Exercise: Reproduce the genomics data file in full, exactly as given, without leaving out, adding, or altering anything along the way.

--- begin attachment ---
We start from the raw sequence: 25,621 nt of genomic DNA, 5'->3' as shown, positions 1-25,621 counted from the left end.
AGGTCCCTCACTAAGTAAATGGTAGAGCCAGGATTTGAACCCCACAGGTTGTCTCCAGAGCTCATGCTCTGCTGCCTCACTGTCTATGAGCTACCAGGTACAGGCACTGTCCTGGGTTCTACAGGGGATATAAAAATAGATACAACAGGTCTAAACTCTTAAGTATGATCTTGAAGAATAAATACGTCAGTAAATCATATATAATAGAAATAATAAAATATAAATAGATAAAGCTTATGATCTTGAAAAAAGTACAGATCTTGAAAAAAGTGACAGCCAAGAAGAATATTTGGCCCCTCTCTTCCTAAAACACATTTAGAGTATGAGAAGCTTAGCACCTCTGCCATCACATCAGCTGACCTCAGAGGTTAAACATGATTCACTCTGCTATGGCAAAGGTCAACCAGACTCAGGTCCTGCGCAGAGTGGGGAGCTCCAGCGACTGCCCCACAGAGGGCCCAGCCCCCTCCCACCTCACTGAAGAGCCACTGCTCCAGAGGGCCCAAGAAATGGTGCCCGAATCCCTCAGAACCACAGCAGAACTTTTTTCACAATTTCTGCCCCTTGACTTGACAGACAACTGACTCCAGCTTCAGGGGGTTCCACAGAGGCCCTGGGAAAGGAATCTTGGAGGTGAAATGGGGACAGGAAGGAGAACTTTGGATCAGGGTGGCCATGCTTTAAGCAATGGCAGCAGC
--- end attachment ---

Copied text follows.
We start from the raw sequence: 25,621 nt of genomic DNA, 5'->3' as shown, positions 1-25,621 counted from the left end.
AGGTCCCTCACTAAGTAAATGGTAGAGCCAGGATTTGAACCCCACAGGTTGTCTCCAGAGCTCATGCTCTGCTGCCTCACTGTCTATGAGCTACCAGGTACAGGCACTGTCCTGGGTTCTACAGGGGATATAAAAATAGATACAACAGGTCTAAACTCTTAAGTATGATCTTGAAGAATAAATACGTCAGTAAATCATATATAATAGAAATAATAAAATATAAATAGATAAAGCTTATGATCTTGAAAAAAGTACAGATCTTGAAAAAAGTGACAGCCAAGAAGAATATTTGGCCCCTCTCTTCCTAAAACACATTTAGAGTATGAGAAGCTTAGCACCTCTGCCATCACATCAGCTGACCTCAGAGGTTAAACATGATTCACTCTGCTATGGCAAAGGTCAACCAGACTCAGGTCCTGCGCAGAGTGGGGAGCTCCAGCGACTGCCCCACAGAGGGCCCAGCCCCCTCCCACCTCACTGAAGAGCCACTGCTCCAGAGGGCCCAAGAAATGGTGCCCGAATCCCTCAGAACCACAGCAGAACTTTTTTCACAATTTCTGCCCCTTGACTTGACAGACAACTGACTCCAGCTTCAGGGGGTTCCACAGAGGCCCTGGGAAAGGAATCTTGGAGGTGAAATGGGGACAGGAAGGAGAACTTTGGATCAGGGTGGCCATGCTTTAAGCAATGGCAGCAGC